> But the Department of Defense -- which shares responsibility for nuclear
> weapons with the Energy Department -- opposed the plan. The Pentagon
> called the procedure overly bureaucratic and expensive, and a hindrance to
> discourse between scientists and foreign governments. 
> Republican Criticisms
> Many Republicans continue to blame Ms. O'Leary for giving away too much
> information when she declassified documents going back to the 1950s.
> Others say the most recent Los Alamos debacle has vindicated her
> arguments. "What we have now are often-stupid secrets piling up all over
> the place and leaking out the sides," says Steven Aftergood, director of
> the Project on Government Secrecy at the Federation of American
> Scientists. "Either we limit the flow of new secrets and concentrate on
> what matters, or we have problems," he says. 
> The end of the Cold War promised a new age of openness. Even the Central
> Intelligence Agency, in 1992, said it was ready to share more information
> with reporters, historians and the interested public. In 1994, President
> Clinton ordered bulk release of World War II-era records and Cold War
> satellite imagery. He followed up the next year with an executive order
> mandating the massive declassification of documents 25 years or older. 
> Even Capitol Hill hawks such as Republican Sen. Jesse Helms of North
> Carolina became believers. "When everything is secret, nothing is secret,"
> Mr. Helms argued in 1997, championing a bill sponsored by Mr. Moynihan
> that was meant to revise how the U.S. creates and protects its classified
> information. 
> But despite significant progress on declassifying millions of old files,
> neither Congress nor the White House has done much to curtail the creation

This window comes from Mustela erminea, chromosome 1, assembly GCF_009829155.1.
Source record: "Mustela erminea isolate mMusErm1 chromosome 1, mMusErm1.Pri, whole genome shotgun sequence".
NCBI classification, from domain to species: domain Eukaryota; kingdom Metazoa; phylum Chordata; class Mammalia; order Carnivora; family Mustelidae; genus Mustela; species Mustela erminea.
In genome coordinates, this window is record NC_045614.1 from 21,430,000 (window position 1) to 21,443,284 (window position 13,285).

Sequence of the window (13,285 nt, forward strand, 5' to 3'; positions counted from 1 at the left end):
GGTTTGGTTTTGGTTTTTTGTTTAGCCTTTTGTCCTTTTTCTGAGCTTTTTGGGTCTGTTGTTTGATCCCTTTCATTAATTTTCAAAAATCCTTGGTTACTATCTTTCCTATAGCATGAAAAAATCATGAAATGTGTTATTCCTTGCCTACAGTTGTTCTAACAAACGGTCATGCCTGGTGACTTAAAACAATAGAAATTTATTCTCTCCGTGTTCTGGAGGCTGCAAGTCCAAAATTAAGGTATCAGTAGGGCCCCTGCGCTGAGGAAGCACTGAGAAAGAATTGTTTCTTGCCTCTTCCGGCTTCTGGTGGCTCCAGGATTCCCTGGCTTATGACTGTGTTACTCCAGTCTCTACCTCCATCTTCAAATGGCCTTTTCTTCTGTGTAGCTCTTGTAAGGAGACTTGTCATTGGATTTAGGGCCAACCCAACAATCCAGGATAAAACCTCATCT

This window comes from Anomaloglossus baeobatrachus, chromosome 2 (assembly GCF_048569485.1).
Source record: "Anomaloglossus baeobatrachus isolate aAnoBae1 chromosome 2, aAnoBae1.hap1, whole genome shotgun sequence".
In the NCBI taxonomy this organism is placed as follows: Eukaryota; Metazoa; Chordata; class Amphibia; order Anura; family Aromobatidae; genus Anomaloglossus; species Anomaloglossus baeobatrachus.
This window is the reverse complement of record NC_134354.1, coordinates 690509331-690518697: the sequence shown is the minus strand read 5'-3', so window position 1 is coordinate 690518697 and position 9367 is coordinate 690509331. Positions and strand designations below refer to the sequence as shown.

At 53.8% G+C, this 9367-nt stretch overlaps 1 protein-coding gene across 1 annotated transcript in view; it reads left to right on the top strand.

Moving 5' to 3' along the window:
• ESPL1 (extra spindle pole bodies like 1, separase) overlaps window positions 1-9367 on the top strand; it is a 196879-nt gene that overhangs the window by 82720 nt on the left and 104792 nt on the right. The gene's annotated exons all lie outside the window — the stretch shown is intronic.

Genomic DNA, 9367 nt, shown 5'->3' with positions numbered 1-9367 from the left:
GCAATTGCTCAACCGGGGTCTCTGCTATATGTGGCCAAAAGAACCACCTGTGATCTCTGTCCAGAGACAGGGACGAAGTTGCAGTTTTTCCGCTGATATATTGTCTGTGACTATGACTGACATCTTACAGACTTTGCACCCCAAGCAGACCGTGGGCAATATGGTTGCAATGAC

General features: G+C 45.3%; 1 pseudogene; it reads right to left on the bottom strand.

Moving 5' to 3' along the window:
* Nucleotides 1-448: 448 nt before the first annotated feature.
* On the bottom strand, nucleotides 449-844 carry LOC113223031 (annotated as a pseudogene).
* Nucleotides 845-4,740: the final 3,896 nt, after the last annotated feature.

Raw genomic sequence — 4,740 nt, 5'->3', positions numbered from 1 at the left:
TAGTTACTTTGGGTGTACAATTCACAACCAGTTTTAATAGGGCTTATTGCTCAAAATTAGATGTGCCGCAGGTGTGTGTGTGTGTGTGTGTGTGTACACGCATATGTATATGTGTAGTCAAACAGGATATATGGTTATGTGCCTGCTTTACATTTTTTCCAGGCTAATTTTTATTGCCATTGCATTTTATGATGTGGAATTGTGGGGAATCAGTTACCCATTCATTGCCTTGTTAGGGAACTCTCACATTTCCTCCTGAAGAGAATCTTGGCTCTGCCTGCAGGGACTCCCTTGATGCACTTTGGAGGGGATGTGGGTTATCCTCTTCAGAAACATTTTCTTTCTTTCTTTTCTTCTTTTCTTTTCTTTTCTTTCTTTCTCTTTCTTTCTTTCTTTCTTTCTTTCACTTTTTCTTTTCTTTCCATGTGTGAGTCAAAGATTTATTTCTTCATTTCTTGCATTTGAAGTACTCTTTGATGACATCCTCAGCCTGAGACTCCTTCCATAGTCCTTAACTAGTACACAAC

> of new secrets, now running at about 20,000 a day. Newspaper stories often
> turn up classified. The CIA has stamped its total budget figure "secret,"
> and protected that right in court. The agency refuses to release an
> 88-year-old recipe for invisible ink and directs its "declassifiers" to
> black out any mention of its overseas missions, including stunningly
> obvious ones in Moscow and Beijing. 
> Automatic Expiration Date
> The Moynihan bill proposed stricter criteria for deeming information
> secret with an automatic 10-year expiration date, unless the president
> ordered otherwise. It also sought to open the classification system to
> greater public oversight. The bill bounced around the Senate for two years
> until it died last autumn, labeled by both the Pentagon and the CIA as a
> threat to national security. By then, the political atmosphere was already
> thick with allegations of shoddy security and nuclear espionage at the
> nation's weapons labs. 
> There have been some small but important steps forward. Most newly
> classified documents now have built-in expiration dates, often less than
> 10 years. And the number of officials with the power to create secrets has
> been whittled to 3,900 from 5,661 in 1993. 
> But protecting secrets remains complex and hugely expensive. The secrecy
> apparatus -- everything from background checks to security vaults -- costs
> taxpayers well over $5 billion a year, by the government's own account.
> Private companies doing government work often see costs jump by a third
> when a project is designated secret. 
> After sifting through millions of declassified documents, Thomas Blanton,
> who heads the National Security Archives at George Washington University,
> says that protecting the nation is rarely the motivation for stamping
> documents secret. The real reason, he claims, is for policy makers to
> "avoid the embarrassment" of having their deliberations and mistakes made
> public. 
> Write to Neil King Jr. at [EMAIL PROTECTED]